How's Otly doing now?

"At the moment fifteen thousand children are using Otly, mainly in the Netherlands. We've built up that user base with virtually no marketing. We reach parents via Facebook and I try to go to as many meetings, fairs and events as possible. It's very time-consuming, but it gets us exposure. We've already won the Dutch FinTech Award, the World Summit Award and the UberPITCH. We're pretty well known in the FinTech sector now. For a small business, we're making solid progress."

SIDN Fund

Connecting people and organisations in a secure digital world: that is SIDN's mission. We pursue it with the help of SIDN Fund – a foundation set up on our initiative in 2014. SIDN Fund is committed to helping build a strong internet for everyone by sponsoring projects that add to the internet's resilience, empower users or promote innovative use. Through SIDN Fund, we contribute to the prosperity and welfare of the community.

How did you hook up with SIDN Fund?

"Rockstart pointed us to SIDN Fund. Applying for a grant was easy enough, and towards the end of 2016 we heard that we'd been approved. It was excellent timing for us. We'd just started trying to get investors, but no one wants to be the first or the only backer. The capital injection by SIDN Fund helped us to get other investors over the line. But the support we've been given hasn't only been financial. We've also benefited from networking through SIDN Fund. I've been to various meetings and made lots of useful contacts, and the people at the Fund are regularly in touch. We've found all of that so helpful that I'm convinced SIDN Fund should build up that side of things even more."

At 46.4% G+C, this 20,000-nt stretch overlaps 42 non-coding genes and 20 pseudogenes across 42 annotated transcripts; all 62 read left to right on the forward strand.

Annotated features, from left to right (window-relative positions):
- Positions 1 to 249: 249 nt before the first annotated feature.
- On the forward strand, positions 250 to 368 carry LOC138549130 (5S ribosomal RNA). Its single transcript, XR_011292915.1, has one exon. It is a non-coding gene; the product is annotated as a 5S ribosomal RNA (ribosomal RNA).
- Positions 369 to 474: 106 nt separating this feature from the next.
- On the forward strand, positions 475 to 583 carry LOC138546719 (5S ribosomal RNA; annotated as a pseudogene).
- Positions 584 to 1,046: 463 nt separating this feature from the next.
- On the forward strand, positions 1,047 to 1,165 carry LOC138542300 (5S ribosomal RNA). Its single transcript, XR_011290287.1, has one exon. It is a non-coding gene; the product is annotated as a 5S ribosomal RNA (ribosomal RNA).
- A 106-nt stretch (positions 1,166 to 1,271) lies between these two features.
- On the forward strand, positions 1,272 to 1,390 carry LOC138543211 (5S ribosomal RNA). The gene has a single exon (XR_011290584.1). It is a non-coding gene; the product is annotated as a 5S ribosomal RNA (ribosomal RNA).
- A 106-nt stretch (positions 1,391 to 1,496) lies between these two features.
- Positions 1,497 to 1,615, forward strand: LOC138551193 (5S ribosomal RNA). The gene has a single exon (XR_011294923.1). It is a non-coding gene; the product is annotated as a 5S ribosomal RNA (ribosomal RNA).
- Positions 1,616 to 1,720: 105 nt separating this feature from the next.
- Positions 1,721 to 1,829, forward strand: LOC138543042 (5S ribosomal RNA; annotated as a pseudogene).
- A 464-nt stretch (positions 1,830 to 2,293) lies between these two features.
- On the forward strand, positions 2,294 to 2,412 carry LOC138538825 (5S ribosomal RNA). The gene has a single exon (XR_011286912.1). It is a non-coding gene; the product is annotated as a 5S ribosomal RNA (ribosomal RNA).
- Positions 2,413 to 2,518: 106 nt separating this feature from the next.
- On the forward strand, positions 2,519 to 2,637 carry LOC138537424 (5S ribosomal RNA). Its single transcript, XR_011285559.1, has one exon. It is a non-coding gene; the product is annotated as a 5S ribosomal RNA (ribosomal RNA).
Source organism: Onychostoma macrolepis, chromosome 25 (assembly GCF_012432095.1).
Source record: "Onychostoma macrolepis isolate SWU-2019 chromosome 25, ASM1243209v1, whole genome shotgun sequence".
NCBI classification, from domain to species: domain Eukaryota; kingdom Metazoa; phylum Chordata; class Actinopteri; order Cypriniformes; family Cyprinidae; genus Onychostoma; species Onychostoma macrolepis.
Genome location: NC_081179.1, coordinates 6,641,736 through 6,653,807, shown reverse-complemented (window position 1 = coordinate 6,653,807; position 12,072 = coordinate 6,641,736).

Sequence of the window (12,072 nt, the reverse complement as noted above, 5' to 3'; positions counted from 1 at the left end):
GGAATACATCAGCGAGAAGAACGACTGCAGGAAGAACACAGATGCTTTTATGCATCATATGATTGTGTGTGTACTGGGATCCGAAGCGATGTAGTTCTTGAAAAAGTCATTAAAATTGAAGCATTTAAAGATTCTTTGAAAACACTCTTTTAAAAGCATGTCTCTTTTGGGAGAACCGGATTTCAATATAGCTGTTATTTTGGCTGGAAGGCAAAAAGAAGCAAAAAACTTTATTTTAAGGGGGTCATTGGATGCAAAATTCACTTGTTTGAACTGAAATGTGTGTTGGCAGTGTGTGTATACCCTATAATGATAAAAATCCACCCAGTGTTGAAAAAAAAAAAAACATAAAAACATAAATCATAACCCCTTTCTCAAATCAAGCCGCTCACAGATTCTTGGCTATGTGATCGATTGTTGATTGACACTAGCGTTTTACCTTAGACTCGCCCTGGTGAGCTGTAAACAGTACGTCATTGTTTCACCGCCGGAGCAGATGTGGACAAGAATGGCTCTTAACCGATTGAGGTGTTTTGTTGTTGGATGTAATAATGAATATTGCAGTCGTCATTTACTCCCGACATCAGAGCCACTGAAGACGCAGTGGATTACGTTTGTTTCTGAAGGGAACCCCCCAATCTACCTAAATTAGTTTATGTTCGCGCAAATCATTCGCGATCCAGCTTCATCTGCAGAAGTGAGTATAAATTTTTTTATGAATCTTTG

Do you actually earn anything with Otly?

"We believe it's vital that Otly is free to use. After all, our mission is to tackle financial illiteracy. So Otly doesn't currently generate a cash flow. However, we'll soon be introducing Otly!Pay. That's an extension that lets kids use their Otly credit to buy things on line. And on-line purchases are central to our earnings model, because they bring in affiliation payments from banks. We already work with bunq and we're in advanced talks with two other banks. Once they see that Otly!Pay really works, other banks will soon follow. We also get commission from partner companies, such as Sony, Nintendo and Google."

How do you see Otly's future?

"The immediate future is all about introducing Otly!Pay and Otly!Give. The second of those extensions will let kids give money to good causes. After that we'll be looking to develop other new features, such as a way of saving as a little group. So a number of kids might save up together to get something really nice for grandad's birthday, for example. We want to increase our development capacity, attract more investors and really take the app to the next level. Part of that will hopefully be extending our reach outside the Netherlands. Every country has an organisation like Nibud, and we believe it's important to forge ties with them, because payment cultures differ. In the end, I want parents all over the world to know about Otly. And for Otly to be synonymous with paying pocket money everywhere."

Hear Lior Bornshtain's story at SIDN Connect

On 30 November, we're hosting SIDN Connect for our business partners. Lior Bornshtain will be one of the speakers at the event. Check out the full programme or register now.